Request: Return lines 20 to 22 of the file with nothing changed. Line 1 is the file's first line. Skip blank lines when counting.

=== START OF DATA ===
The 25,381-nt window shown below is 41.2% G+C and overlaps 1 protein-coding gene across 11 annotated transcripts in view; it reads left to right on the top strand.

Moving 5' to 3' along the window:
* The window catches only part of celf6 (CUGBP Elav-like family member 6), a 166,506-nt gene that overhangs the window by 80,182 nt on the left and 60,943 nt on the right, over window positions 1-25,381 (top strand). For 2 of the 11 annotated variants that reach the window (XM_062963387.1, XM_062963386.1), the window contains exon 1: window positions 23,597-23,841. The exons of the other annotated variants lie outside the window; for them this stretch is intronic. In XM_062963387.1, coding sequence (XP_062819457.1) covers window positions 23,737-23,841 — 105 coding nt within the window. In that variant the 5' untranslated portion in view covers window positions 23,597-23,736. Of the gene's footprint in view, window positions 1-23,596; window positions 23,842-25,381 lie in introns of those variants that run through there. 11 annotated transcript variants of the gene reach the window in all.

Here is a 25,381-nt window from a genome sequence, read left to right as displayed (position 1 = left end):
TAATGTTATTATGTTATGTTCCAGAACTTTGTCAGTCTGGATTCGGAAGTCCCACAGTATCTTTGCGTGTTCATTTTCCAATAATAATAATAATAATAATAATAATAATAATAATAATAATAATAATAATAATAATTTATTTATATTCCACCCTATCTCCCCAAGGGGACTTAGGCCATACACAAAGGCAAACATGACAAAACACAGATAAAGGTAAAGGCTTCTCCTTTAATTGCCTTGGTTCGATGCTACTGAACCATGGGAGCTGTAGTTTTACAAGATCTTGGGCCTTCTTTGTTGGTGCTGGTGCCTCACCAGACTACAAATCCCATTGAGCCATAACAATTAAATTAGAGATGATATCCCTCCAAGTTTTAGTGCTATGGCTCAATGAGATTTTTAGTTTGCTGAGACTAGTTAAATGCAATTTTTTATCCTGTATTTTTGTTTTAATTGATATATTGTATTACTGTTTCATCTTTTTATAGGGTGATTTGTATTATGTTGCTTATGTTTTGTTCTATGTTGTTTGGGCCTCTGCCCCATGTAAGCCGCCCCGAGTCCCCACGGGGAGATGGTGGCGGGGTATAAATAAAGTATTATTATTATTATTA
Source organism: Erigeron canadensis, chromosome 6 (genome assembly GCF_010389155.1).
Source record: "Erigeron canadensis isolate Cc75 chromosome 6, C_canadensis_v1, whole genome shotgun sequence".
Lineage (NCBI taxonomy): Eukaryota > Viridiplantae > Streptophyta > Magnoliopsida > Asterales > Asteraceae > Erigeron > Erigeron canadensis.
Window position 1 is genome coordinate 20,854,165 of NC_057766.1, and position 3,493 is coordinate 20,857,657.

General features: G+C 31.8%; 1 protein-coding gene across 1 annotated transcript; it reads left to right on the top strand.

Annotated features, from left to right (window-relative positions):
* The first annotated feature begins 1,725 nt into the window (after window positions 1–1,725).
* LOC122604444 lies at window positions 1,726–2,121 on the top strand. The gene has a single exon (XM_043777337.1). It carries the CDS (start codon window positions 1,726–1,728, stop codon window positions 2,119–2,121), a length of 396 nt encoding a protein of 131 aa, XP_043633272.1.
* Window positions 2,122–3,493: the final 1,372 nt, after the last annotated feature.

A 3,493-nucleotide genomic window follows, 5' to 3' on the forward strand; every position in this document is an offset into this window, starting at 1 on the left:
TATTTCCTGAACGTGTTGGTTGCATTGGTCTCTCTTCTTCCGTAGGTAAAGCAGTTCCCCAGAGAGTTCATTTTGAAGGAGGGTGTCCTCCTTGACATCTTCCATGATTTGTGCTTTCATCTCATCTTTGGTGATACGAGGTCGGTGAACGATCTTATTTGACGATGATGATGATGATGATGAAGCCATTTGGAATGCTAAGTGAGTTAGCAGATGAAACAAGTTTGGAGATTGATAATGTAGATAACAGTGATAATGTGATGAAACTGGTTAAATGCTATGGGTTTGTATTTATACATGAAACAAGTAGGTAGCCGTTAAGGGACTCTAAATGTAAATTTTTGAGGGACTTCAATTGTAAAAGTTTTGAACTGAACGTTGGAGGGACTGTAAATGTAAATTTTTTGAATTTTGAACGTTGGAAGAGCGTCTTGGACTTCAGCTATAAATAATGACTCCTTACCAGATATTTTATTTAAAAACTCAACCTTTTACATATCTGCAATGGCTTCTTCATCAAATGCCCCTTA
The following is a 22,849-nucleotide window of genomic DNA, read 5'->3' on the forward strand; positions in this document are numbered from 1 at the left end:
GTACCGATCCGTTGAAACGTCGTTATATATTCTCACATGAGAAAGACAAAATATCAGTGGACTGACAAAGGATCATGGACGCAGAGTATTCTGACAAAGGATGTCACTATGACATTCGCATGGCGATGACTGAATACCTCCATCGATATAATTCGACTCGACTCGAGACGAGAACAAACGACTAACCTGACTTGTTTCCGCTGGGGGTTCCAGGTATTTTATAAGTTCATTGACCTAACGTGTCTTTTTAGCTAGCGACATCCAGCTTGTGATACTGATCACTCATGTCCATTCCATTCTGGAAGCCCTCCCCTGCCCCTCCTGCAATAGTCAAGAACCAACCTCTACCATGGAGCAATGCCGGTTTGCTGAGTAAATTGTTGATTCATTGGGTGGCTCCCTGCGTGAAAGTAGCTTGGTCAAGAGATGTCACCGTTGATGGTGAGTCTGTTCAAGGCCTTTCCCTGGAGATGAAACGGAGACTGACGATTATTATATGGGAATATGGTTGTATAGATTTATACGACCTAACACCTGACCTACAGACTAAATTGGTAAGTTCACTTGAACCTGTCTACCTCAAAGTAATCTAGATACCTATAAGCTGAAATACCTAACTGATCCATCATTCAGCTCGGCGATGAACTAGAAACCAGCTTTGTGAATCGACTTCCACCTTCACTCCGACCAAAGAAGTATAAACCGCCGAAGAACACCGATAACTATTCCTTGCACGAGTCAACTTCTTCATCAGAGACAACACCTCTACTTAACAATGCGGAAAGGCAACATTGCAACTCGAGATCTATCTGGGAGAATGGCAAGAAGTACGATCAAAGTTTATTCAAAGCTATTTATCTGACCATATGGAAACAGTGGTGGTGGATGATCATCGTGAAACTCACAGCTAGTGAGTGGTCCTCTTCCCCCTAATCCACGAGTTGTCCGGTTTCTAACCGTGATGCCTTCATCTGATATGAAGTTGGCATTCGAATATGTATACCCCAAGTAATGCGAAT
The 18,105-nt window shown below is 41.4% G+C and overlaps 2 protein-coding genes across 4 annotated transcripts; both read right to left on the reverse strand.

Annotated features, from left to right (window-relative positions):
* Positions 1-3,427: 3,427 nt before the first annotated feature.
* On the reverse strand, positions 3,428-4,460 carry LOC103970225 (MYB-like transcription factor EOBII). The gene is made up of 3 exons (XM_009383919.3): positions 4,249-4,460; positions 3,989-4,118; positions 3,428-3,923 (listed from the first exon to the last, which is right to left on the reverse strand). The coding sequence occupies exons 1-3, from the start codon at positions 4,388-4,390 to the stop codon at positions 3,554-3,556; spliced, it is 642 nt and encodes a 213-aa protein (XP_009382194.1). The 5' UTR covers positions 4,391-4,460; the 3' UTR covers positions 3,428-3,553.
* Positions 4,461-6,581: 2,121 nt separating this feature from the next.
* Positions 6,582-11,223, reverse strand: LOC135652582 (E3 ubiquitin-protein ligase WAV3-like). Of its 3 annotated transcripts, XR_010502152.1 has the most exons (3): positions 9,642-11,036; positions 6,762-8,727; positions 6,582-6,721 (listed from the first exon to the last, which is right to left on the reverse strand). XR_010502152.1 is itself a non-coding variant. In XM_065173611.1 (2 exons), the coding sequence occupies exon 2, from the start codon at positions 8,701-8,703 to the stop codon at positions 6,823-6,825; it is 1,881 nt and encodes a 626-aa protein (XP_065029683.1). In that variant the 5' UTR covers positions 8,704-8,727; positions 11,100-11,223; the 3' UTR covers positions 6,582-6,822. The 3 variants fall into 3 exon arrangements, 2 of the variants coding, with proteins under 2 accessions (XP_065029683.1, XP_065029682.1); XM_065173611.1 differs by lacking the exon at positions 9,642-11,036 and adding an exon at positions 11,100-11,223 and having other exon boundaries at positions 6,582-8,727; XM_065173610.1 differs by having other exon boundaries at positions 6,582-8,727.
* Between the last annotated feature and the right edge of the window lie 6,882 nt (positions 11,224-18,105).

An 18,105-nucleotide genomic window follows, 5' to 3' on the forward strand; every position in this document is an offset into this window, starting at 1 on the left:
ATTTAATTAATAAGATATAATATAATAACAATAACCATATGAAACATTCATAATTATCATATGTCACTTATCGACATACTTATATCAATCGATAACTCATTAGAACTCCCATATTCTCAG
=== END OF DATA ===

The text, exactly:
Annotated features, from left to right (window-relative positions):
* Positions 1-3,427: 3,427 nt before the first annotated feature.
* On the reverse strand, positions 3,428-4,460 carry LOC103970225 (MYB-like transcription factor EOBII). The gene is made up of 3 exons (XM_009383919.3): positions 4,249-4,460; positions 3,989-4,118; positions 3,428-3,923 (listed from the first exon to the last, which is right to left on the reverse strand). The coding sequence occupies exons 1-3, from the start codon at positions 4,388-4,390 to the stop codon at positions 3,554-3,556; spliced, it is 642 nt and encodes a 213-aa protein (XP_009382194.1). The 5' UTR covers positions 4,391-4,460; the 3' UTR covers positions 3,428-3,553.